According to a diverse group of civil engineers who met to discuss the future of the profession, by the year 2025 a civil engineer will be:
Entrusted by society to create a sustainable world and enhance the global quality of life. Civil engineers serve competently, collaboratively, and ethically as master: planners, designers, constructors… stewards of the natural environment… innovators… managers of risk and uncertainty caused by natural events and other threats, and leaders in decisions shaping public environmental and infrastructure policy.
Wow! That’s a really tough charge. The statement is a great rallying cry for the importance and prestige of civil engineers, but can one realistically master so many subjects? In 2008, an ASCE committee was tasked with determining the Body of Knowledge necessary to meet these ideals.
The resulting document spells out 24 different areas for prospective professionals to study. Subjects like math, mechanics, and technical specialization are common to most traditional degree programs. However, the committee suggested many new topics that weren’t even on the radar when I was in school. 10 Sustainability – Analyze systems of engineered works for sustainable performance; 17 – Public Policy – Apply process techniques to simple problems related to civil engineering works; and 19 – Analyze engineering works and services in order to function at a basic level in a global context.
Collectively, the new Body of Knowledge asks engineers to, “master more mathematics, natural sciences, and engineering science fundamentals; maintain technical breadth; acquire broader exposure to the humanities and social sciences; and achieve greater specialization.”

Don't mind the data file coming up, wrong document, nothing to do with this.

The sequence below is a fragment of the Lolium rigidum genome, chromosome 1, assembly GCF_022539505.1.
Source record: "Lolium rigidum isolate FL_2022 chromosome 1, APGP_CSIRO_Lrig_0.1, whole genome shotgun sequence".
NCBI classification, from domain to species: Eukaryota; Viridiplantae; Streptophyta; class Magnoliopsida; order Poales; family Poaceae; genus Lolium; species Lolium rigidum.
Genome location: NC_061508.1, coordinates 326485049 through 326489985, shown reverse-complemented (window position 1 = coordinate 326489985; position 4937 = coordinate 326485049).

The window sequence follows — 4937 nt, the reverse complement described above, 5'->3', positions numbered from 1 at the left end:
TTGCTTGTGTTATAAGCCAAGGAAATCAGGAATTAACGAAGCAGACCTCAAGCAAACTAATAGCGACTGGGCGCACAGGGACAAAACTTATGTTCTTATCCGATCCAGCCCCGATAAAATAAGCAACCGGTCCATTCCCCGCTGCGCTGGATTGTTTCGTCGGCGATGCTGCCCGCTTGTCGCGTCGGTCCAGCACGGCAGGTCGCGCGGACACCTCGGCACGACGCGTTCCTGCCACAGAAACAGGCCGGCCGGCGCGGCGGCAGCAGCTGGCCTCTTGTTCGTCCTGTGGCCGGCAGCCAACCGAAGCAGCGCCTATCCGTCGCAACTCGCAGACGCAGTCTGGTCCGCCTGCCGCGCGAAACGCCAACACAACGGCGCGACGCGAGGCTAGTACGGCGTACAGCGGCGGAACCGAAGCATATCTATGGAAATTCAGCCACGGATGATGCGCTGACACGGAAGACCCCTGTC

Colleges already struggle to integrate practical tools and procedures used by industry into the curriculum. How do you fit all of these new subject areas into a degree program? For one, engineering students should get used to the idea of going on to pursue a master’s degree. More on the job training and exploratory learning is also suggested. However, the authors of the Body of Knowledge purposefully want to raise the bar. More responsibility is placed on students and young engineers to actively seek education in these competencies.
Fortunately, some advice is given. Take advantage of on-campus resources and challenges like the concrete canoe and steel bridge. Study abroad. Engage in conversations about sustainability, building information modeling and other new topics that are becoming more important in the industry. Volunteer for community and professional organizations. Demand feedback and diverse project assignments from teachers and employers.
Most importantly, take charge of your future. Six months after starting my first job, I did not feel that I was getting the experience I needed to meet my career goals. Throughout 18 years of school, someone had always told me what the next step would be. However, at that point, it was entirely up to me make a move that would broaden my body of knowledge. Be ready for that decision. If you choose to continue learning throughout your career, then it’s likely that you will fully meet the charge for the civil engineer of 2025.